Web Enables Organ Donation, Good Deeds

June 13, 2009 08:00 AM
by Lindsey Chapman
The Web’s power to draw complete strangers together to participate in acts of kindness is highlighted by a Web site connecting organ donors with those in need.

Tackling Health Problems Together

Soon, Anthony Cottman will meet the woman who is about to become a very real part of him.

Cottman, who suffers from anemia problems and receives dialysis treatments three days a week, needs a kidney transplant, according to the New York Daily News.

Nancy Murrell, a woman he has so far only met through text messages, e-mails and phone calls, plans to donate a kidney to him. “She is giving it to me for no other reason than I need it,” Cottman told the paper.

Murrell learned about this kidney donation opportunity through Chaya Lipschutz, another woman who donated a kidney and then created a Web site, Kidney Donor & Kidney Matchmaker, to help other donors and recipients meet.
Of her decision to help Cottman, Murrell said, “It’s for Anthony, and to make the world a better place, but it’s also just really, really interesting. It’s an adventure.”
David Turner had hoped the Web would be able to help him resolve a health issue, too, but instead he is using it to help someone else. Turner learned at age 25 that he had stage IV lymphoma.

A stem cell transplant was his best chance for survival, WTVD News explained, but without health insurance, David was going to have to find a way to raise the $500,000 he needed for the procedure himself. He started a Web site, to draw attention to his cause.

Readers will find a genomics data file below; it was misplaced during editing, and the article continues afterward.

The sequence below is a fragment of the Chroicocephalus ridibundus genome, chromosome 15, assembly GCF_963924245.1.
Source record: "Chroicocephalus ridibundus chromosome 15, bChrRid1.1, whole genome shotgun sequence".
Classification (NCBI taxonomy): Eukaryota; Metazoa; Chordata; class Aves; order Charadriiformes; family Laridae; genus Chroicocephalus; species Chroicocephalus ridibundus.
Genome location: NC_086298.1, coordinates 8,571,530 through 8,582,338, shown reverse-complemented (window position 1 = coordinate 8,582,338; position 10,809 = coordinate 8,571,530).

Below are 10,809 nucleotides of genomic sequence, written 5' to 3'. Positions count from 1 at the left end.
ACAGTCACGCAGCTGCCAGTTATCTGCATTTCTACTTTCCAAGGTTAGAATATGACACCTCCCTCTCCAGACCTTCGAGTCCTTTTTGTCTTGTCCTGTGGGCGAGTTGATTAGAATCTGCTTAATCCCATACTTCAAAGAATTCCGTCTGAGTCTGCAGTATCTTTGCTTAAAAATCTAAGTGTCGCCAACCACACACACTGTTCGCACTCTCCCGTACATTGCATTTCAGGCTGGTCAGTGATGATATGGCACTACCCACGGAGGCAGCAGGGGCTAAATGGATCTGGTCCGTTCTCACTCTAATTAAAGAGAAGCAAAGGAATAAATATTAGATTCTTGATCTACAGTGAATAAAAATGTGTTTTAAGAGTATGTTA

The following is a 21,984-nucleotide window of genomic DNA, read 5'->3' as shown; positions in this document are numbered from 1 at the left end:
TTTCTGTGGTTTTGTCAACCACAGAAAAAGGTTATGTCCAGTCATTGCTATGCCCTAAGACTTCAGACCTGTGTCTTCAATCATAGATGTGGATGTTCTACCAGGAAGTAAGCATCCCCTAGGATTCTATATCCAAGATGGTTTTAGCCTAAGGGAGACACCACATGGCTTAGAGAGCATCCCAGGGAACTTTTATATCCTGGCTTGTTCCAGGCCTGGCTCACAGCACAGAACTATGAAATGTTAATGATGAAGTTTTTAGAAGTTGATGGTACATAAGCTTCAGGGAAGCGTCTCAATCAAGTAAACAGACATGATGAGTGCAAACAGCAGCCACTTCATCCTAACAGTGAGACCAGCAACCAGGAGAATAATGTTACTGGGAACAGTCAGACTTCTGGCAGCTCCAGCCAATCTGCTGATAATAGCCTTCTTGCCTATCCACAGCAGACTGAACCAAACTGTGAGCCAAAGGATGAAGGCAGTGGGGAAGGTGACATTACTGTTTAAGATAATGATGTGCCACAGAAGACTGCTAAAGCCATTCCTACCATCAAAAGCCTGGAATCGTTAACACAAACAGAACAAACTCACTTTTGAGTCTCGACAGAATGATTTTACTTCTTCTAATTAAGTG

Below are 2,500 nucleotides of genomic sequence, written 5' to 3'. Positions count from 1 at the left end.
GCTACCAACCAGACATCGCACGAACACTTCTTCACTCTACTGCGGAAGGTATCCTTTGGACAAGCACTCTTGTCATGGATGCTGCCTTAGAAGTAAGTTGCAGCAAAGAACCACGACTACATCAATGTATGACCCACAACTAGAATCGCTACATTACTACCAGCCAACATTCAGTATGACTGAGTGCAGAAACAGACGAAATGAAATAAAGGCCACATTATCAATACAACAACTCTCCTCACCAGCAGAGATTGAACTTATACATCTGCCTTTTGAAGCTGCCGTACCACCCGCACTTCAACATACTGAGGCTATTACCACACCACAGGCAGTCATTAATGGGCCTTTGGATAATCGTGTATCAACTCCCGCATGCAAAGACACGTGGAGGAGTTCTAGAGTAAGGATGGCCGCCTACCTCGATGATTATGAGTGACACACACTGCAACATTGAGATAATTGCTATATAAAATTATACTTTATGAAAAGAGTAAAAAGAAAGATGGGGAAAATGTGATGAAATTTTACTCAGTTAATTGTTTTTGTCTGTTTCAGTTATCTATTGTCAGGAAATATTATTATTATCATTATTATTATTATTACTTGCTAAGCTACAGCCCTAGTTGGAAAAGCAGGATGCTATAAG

Unfortunately, Turner also needed his cancer to be in remission to have the stem cell transplant. Even though it was for a time, the cancer came back, and he had no way of accessing the almost $50,000 that had been raised.

David changed his plan. His Web site became, and he now hopes that the venture will be able to provide funding for one person a year who needs a transplant.

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Related Topic: Good deeds and the Web; an organ donation love story

A Kind Act

In Hampstead, N.H., Josee Archer has set a goal to help people perform 1,000 good deeds in 30 days. is the Web site she created as part of the effort.
New England Cable News explains that participants in the project pick up a card from a local coffee house. Those who do a good deed put their initials on the card and leave it behind. The good deeds have a code, which the people who benefit from the act of kindness can enter into Archer’s site to thank the good deed doer; the recipients are then asked to pay a good deed forward.

A Kidney to an Ex-husband

Seventeen years after ending their marriage, Jim and Bernadette Tobin, a divorced couple, fell back in love after Bernadette helped save Jim’s life by giving him her kidney. Only a transplant could help Jim overcome his kidney disease, and when Bernadette asked to be tested, she learned she was a perfect match for him.

After recovering from surgery together at their daughter’s home, the two reconnected. Ten years after the kidney transplant and 17 years after divorcing, the Tobins remarried.

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